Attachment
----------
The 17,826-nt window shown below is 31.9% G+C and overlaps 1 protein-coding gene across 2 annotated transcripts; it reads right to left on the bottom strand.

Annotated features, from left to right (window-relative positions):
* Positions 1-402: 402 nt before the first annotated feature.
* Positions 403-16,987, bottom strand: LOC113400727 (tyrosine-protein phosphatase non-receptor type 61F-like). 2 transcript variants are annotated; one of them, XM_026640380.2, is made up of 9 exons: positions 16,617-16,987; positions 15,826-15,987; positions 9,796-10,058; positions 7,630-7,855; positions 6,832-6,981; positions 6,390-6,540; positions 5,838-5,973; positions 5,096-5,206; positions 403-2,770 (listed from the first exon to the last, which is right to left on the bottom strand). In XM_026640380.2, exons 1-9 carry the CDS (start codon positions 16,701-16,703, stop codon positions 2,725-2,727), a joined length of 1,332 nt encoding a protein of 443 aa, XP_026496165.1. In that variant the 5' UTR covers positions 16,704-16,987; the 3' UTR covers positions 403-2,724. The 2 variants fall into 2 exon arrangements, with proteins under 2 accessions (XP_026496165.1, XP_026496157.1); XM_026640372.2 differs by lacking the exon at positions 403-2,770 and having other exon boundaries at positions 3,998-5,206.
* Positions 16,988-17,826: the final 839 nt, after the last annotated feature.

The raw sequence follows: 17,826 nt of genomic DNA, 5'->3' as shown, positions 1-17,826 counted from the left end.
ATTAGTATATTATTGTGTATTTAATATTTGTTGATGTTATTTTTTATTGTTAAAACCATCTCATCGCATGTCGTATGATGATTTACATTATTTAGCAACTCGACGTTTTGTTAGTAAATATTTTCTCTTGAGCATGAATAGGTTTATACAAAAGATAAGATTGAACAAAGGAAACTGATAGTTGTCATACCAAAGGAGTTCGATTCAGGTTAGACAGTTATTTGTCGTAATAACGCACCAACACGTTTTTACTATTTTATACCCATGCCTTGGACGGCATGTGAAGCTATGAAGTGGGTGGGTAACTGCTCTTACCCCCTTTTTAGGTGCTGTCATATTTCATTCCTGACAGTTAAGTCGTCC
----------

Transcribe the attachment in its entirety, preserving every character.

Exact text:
The 17,826-nt window shown below is 31.9% G+C and overlaps 1 protein-coding gene across 2 annotated transcripts; it reads right to left on the bottom strand.

Annotated features, from left to right (window-relative positions):
* Positions 1-402: 402 nt before the first annotated feature.
* Positions 403-16,987, bottom strand: LOC113400727 (tyrosine-protein phosphatase non-receptor type 61F-like). 2 transcript variants are annotated; one of them, XM_026640380.2, is made up of 9 exons: positions 16,617-16,987; positions 15,826-15,987; positions 9,796-10,058; positions 7,630-7,855; positions 6,832-6,981; positions 6,390-6,540; positions 5,838-5,973; positions 5,096-5,206; positions 403-2,770 (listed from the first exon to the last, which is right to left on the bottom strand). In XM_026640380.2, exons 1-9 carry the CDS (start codon positions 16,701-16,703, stop codon positions 2,725-2,727), a joined length of 1,332 nt encoding a protein of 443 aa, XP_026496165.1. In that variant the 5' UTR covers positions 16,704-16,987; the 3' UTR covers positions 403-2,724. The 2 variants fall into 2 exon arrangements, with proteins under 2 accessions (XP_026496165.1, XP_026496157.1); XM_026640372.2 differs by lacking the exon at positions 403-2,770 and having other exon boundaries at positions 3,998-5,206.
* Positions 16,988-17,826: the final 839 nt, after the last annotated feature.

The raw sequence follows: 17,826 nt of genomic DNA, 5'->3' as shown, positions 1-17,826 counted from the left end.
ATTAGTATATTATTGTGTATTTAATATTTGTTGATGTTATTTTTTATTGTTAAAACCATCTCATCGCATGTCGTATGATGATTTACATTATTTAGCAACTCGACGTTTTGTTAGTAAATATTTTCTCTTGAGCATGAATAGGTTTATACAAAAGATAAGATTGAACAAAGGAAACTGATAGTTGTCATACCAAAGGAGTTCGATTCAGGTTAGACAGTTATTTGTCGTAATAACGCACCAACACGTTTTTACTATTTTATACCCATGCCTTGGACGGCATGTGAAGCTATGAAGTGGGTGGGTAACTGCTCTTACCCCCTTTTTAGGTGCTGTCATATTTCATTCCTGACAGTTAAGTCGTCC